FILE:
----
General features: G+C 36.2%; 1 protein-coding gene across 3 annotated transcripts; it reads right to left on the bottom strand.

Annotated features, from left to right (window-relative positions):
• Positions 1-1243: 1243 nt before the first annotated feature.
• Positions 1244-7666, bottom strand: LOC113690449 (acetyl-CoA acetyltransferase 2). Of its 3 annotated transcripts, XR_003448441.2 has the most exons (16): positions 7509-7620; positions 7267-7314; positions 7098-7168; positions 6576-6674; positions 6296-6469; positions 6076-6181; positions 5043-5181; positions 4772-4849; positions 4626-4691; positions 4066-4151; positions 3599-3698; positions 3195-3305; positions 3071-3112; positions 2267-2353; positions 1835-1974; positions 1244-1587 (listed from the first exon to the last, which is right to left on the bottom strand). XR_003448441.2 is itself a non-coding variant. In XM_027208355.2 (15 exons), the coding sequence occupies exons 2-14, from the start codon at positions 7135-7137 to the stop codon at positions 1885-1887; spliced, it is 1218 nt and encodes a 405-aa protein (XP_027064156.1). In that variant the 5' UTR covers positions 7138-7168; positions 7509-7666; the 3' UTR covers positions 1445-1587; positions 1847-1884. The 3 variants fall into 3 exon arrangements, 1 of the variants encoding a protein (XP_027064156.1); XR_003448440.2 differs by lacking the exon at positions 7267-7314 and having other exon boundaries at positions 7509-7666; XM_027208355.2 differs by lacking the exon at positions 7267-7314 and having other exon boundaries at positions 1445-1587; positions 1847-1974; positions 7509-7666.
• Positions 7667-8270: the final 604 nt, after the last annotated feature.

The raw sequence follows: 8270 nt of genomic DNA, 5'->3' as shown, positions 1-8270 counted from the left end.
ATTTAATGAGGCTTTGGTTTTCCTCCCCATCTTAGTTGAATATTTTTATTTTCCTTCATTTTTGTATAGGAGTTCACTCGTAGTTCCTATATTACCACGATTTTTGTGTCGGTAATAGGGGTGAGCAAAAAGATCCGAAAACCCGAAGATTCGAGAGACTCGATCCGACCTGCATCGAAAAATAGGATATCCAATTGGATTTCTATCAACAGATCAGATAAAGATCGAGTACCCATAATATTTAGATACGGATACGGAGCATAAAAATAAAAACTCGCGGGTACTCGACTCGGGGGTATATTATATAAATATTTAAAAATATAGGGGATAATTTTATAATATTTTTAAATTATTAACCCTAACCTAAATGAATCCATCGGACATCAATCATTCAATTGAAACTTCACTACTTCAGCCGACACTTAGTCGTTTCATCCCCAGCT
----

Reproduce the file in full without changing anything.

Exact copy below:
General features: G+C 36.2%; 1 protein-coding gene across 3 annotated transcripts; it reads right to left on the bottom strand.

Annotated features, from left to right (window-relative positions):
• Positions 1-1243: 1243 nt before the first annotated feature.
• Positions 1244-7666, bottom strand: LOC113690449 (acetyl-CoA acetyltransferase 2). Of its 3 annotated transcripts, XR_003448441.2 has the most exons (16): positions 7509-7620; positions 7267-7314; positions 7098-7168; positions 6576-6674; positions 6296-6469; positions 6076-6181; positions 5043-5181; positions 4772-4849; positions 4626-4691; positions 4066-4151; positions 3599-3698; positions 3195-3305; positions 3071-3112; positions 2267-2353; positions 1835-1974; positions 1244-1587 (listed from the first exon to the last, which is right to left on the bottom strand). XR_003448441.2 is itself a non-coding variant. In XM_027208355.2 (15 exons), the coding sequence occupies exons 2-14, from the start codon at positions 7135-7137 to the stop codon at positions 1885-1887; spliced, it is 1218 nt and encodes a 405-aa protein (XP_027064156.1). In that variant the 5' UTR covers positions 7138-7168; positions 7509-7666; the 3' UTR covers positions 1445-1587; positions 1847-1884. The 3 variants fall into 3 exon arrangements, 1 of the variants encoding a protein (XP_027064156.1); XR_003448440.2 differs by lacking the exon at positions 7267-7314 and having other exon boundaries at positions 7509-7666; XM_027208355.2 differs by lacking the exon at positions 7267-7314 and having other exon boundaries at positions 1445-1587; positions 1847-1974; positions 7509-7666.
• Positions 7667-8270: the final 604 nt, after the last annotated feature.

The raw sequence follows: 8270 nt of genomic DNA, 5'->3' as shown, positions 1-8270 counted from the left end.
ATTTAATGAGGCTTTGGTTTTCCTCCCCATCTTAGTTGAATATTTTTATTTTCCTTCATTTTTGTATAGGAGTTCACTCGTAGTTCCTATATTACCACGATTTTTGTGTCGGTAATAGGGGTGAGCAAAAAGATCCGAAAACCCGAAGATTCGAGAGACTCGATCCGACCTGCATCGAAAAATAGGATATCCAATTGGATTTCTATCAACAGATCAGATAAAGATCGAGTACCCATAATATTTAGATACGGATACGGAGCATAAAAATAAAAACTCGCGGGTACTCGACTCGGGGGTATATTATATAAATATTTAAAAATATAGGGGATAATTTTATAATATTTTTAAATTATTAACCCTAACCTAAATGAATCCATCGGACATCAATCATTCAATTGAAACTTCACTACTTCAGCCGACACTTAGTCGTTTCATCCCCAGCT